- Newsletters – With your marketing activities for the current book, you should be thinking about sales of your next book, too. If you aren’t already focused on growing your mailing list, now is the time to start. You will be amazed by how much impact a letter to your mailing list can have. Your VA can write, format, and send the newsletter for you.
- Long-Term Planning – Together, you and your VA can plot out the steps of how you are going to get where you want to go. In publishing, there’s a lot that’s out of your control, but your marketing activities can have an impact. You must have a plan.
- Press Kit – Your VA can research other authors’ press kits, make recommendations, design one for you, and ensure that it stays updated. She can even serve as your point of contact with the press, if you like.
- Updates – Your website should be the best resource, bar none, for readers who are interested in your books. An outdated website makes a bad impression on readers. A VA can schedule regular website checks to make sure that you are sending the right message at the right time.
- Bonus Material – Ongoing series give readers the opportunity to reconnect with characters they love. This experience can be made richer with a VA’s help. On March 27, Susan Mallery will launch the Blackberry Island series with the release of BAREFOOT SEASON. Jenel created all of the bonus content on www.blackberryisland.com, as well as all the bonus content on www.foolsgoldca.com, the website for Mallery’s ongoing Fool’s Gold series of romances.
- Mobile Apps – If you’re at the stage of your career where you would like to have a mobile app, a VA can help you find an app platform, create content for it, and keep it updated.
- Stats Monitoring – Ask your webmaster to send a monthly statistics report to you and to your VA, so your VA can track results over time to see which of your promotional efforts have been most effective at driving traffic to your website.
- Email Monitoring – When you’re under a pressing deadline, it’s hard to keep up with email. Your VA can sort your email for you. She can get rid of junk mail, set aside email that can wait, and ensure that you see time-sensitive emails immediately. Your VA can also set up Google alerts and send DMCA notices to sites where your copyright is violated.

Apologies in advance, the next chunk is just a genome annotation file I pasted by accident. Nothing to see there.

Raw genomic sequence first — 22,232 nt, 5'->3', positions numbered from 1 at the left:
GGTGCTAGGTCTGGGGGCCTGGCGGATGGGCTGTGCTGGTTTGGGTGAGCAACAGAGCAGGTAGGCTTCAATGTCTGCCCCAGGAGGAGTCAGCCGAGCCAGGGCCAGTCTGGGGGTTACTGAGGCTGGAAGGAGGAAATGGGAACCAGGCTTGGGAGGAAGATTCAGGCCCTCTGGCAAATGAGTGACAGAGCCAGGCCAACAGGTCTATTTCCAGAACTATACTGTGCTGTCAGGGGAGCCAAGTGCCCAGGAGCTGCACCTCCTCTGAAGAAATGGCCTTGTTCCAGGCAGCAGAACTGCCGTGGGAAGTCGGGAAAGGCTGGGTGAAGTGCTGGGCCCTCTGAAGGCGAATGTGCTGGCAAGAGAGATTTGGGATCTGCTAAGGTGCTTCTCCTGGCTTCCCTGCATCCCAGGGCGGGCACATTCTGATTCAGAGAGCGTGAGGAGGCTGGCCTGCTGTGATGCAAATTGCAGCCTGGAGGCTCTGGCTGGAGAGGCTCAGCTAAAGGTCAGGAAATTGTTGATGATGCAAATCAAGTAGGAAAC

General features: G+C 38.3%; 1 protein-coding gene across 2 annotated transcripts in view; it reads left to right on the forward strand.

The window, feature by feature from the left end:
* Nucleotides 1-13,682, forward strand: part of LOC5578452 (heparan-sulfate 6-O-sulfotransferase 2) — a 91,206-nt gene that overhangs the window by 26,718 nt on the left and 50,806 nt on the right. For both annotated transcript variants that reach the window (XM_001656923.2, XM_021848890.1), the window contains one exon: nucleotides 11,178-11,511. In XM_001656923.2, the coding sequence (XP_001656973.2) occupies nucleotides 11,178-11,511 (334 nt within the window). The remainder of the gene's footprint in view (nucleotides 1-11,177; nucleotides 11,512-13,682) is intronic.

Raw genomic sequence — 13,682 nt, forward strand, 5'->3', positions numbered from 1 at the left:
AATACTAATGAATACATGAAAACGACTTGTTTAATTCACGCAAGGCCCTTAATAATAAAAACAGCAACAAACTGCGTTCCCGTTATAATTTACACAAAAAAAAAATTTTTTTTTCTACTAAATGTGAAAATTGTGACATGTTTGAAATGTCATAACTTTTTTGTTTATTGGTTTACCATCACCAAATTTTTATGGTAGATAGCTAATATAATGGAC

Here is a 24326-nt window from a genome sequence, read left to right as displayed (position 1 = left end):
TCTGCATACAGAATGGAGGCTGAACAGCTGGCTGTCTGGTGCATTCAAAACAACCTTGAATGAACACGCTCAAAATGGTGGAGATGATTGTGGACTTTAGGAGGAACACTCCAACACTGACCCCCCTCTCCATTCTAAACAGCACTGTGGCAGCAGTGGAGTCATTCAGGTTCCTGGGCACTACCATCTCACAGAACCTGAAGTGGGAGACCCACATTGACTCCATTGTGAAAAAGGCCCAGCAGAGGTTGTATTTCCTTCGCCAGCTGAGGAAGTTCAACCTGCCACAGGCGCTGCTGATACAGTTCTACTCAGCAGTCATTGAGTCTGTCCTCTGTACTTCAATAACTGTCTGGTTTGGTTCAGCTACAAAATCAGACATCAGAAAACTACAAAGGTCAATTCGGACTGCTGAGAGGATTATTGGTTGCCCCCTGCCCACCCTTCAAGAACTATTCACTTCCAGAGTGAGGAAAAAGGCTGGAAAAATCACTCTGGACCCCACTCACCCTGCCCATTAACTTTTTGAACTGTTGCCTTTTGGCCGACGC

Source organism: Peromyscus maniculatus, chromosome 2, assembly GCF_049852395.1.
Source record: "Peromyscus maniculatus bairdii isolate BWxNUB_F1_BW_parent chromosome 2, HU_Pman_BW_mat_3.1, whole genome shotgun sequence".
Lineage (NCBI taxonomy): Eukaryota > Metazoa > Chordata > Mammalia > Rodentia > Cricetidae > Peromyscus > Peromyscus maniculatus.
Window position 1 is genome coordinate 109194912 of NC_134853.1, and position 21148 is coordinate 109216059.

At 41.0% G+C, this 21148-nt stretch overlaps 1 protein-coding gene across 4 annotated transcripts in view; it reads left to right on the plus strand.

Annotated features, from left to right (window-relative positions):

- Ebook Formatting and Uploading – If you’ve decided to self-publish but don’t know where to start, a VA with ebook experience can prepare your manuscript for publication on the Kindle, NOOK, and other ereaders, set up your accounts, even design the cover.
Each virtual assistant is an independent contractor, with different skills and specialties. When you find the VA who’s right for you, magic can happen.
Jenel and Sheridan both have tons of experience with business, promo and marketing functions that often frustrate authors. Feel free to ask questions and learn from the ladies in the know! What do you wish a VA would take off your plate?
Be sure to stop by Wednesday to chat with Damon Suede when he returns to talk about using verbs to better define and understand your characters.
Jenel Looney (www.jenellooney.com) puts all the skills she gained from a lifetime of career indecision to work for her clients’ benefit as a virtual assistant. Her client roster includes Susan Mallery, Maureen Child, Kate Carlisle, and her current hometown, the city of Georgetown, Texas. She is not accepting new clients at this time but recommends Sheridan Stancliff without reservation.
Sheridan Stancliff has spent her career working in various industries, but always in the areas of marketing and project management. Her creative side lets her excel at brainstorming and concepting while her analytical side helps it all come to fruition. She is currently working with Karen Hawkins, The Goddess Blogs, Jane Atchley and is working on projects with Julia London, Emily March (Geralyn Dawson) and Dana Marton. She resides in western Colorado with her rescue cat and dog.